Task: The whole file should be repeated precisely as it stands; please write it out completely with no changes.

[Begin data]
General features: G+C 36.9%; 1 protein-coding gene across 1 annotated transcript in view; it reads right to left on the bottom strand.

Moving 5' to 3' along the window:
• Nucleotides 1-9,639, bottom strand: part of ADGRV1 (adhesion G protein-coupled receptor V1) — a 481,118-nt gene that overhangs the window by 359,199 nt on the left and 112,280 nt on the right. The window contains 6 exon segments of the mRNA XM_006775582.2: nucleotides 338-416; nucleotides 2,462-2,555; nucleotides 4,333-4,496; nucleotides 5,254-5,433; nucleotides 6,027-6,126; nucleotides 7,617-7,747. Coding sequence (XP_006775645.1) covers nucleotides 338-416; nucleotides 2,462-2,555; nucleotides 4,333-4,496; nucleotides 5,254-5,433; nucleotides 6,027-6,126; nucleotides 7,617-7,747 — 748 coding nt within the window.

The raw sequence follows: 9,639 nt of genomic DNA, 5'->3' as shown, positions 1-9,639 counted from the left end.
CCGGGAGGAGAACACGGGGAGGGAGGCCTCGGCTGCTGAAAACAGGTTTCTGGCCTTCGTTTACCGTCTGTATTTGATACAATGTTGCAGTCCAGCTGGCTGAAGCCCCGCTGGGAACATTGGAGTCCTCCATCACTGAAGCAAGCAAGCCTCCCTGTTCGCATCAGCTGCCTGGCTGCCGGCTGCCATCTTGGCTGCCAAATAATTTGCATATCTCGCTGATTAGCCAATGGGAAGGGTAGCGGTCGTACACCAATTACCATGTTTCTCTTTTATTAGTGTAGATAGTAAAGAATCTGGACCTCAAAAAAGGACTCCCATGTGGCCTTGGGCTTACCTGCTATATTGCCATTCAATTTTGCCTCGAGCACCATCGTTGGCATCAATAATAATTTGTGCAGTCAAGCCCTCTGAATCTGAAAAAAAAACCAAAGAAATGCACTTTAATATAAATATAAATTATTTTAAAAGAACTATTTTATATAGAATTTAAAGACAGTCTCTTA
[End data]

General features: G+C 36.9%; 1 protein-coding gene across 1 annotated transcript in view; it reads right to left on the bottom strand.

Moving 5' to 3' along the window:
• Nucleotides 1-9,639, bottom strand: part of ADGRV1 (adhesion G protein-coupled receptor V1) — a 481,118-nt gene that overhangs the window by 359,199 nt on the left and 112,280 nt on the right. The window contains 6 exon segments of the mRNA XM_006775582.2: nucleotides 338-416; nucleotides 2,462-2,555; nucleotides 4,333-4,496; nucleotides 5,254-5,433; nucleotides 6,027-6,126; nucleotides 7,617-7,747. Coding sequence (XP_006775645.1) covers nucleotides 338-416; nucleotides 2,462-2,555; nucleotides 4,333-4,496; nucleotides 5,254-5,433; nucleotides 6,027-6,126; nucleotides 7,617-7,747 — 748 coding nt within the window.

The raw sequence follows: 9,639 nt of genomic DNA, 5'->3' as shown, positions 1-9,639 counted from the left end.
CCGGGAGGAGAACACGGGGAGGGAGGCCTCGGCTGCTGAAAACAGGTTTCTGGCCTTCGTTTACCGTCTGTATTTGATACAATGTTGCAGTCCAGCTGGCTGAAGCCCCGCTGGGAACATTGGAGTCCTCCATCACTGAAGCAAGCAAGCCTCCCTGTTCGCATCAGCTGCCTGGCTGCCGGCTGCCATCTTGGCTGCCAAATAATTTGCATATCTCGCTGATTAGCCAATGGGAAGGGTAGCGGTCGTACACCAATTACCATGTTTCTCTTTTATTAGTGTAGATAGTAAAGAATCTGGACCTCAAAAAAGGACTCCCATGTGGCCTTGGGCTTACCTGCTATATTGCCATTCAATTTTGCCTCGAGCACCATCGTTGGCATCAATAATAATTTGTGCAGTCAAGCCCTCTGAATCTGAAAAAAAAACCAAAGAAATGCACTTTAATATAAATATAAATTATTTTAAAAGAACTATTTTATATAGAATTTAAAGACAGTCTCTTA